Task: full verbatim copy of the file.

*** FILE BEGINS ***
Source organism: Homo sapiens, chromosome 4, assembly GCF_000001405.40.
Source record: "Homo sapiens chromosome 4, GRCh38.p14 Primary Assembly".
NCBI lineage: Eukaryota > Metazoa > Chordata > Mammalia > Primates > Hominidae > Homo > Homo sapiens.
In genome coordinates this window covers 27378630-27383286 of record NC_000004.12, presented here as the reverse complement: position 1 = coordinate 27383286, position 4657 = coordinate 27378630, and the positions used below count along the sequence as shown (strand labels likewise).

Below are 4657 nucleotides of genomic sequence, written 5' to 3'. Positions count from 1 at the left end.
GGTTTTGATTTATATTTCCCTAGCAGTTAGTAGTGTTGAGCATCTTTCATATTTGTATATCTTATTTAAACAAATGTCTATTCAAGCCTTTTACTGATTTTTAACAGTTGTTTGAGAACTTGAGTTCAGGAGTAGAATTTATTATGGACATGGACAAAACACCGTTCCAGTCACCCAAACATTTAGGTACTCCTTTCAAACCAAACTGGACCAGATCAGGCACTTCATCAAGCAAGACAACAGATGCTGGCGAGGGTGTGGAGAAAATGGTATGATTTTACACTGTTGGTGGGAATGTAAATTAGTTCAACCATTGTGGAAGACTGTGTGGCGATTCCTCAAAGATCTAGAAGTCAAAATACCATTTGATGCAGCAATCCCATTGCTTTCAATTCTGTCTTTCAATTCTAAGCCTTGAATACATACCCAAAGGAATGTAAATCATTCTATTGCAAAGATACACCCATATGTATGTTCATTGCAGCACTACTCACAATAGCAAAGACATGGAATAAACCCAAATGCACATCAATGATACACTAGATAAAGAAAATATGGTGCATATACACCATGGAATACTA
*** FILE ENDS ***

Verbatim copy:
Source organism: Homo sapiens, chromosome 4, assembly GCF_000001405.40.
Source record: "Homo sapiens chromosome 4, GRCh38.p14 Primary Assembly".
NCBI lineage: Eukaryota > Metazoa > Chordata > Mammalia > Primates > Hominidae > Homo > Homo sapiens.
In genome coordinates this window covers 27378630-27383286 of record NC_000004.12, presented here as the reverse complement: position 1 = coordinate 27383286, position 4657 = coordinate 27378630, and the positions used below count along the sequence as shown (strand labels likewise).

Below are 4657 nucleotides of genomic sequence, written 5' to 3'. Positions count from 1 at the left end.
GGTTTTGATTTATATTTCCCTAGCAGTTAGTAGTGTTGAGCATCTTTCATATTTGTATATCTTATTTAAACAAATGTCTATTCAAGCCTTTTACTGATTTTTAACAGTTGTTTGAGAACTTGAGTTCAGGAGTAGAATTTATTATGGACATGGACAAAACACCGTTCCAGTCACCCAAACATTTAGGTACTCCTTTCAAACCAAACTGGACCAGATCAGGCACTTCATCAAGCAAGACAACAGATGCTGGCGAGGGTGTGGAGAAAATGGTATGATTTTACACTGTTGGTGGGAATGTAAATTAGTTCAACCATTGTGGAAGACTGTGTGGCGATTCCTCAAAGATCTAGAAGTCAAAATACCATTTGATGCAGCAATCCCATTGCTTTCAATTCTGTCTTTCAATTCTAAGCCTTGAATACATACCCAAAGGAATGTAAATCATTCTATTGCAAAGATACACCCATATGTATGTTCATTGCAGCACTACTCACAATAGCAAAGACATGGAATAAACCCAAATGCACATCAATGATACACTAGATAAAGAAAATATGGTGCATATACACCATGGAATACTA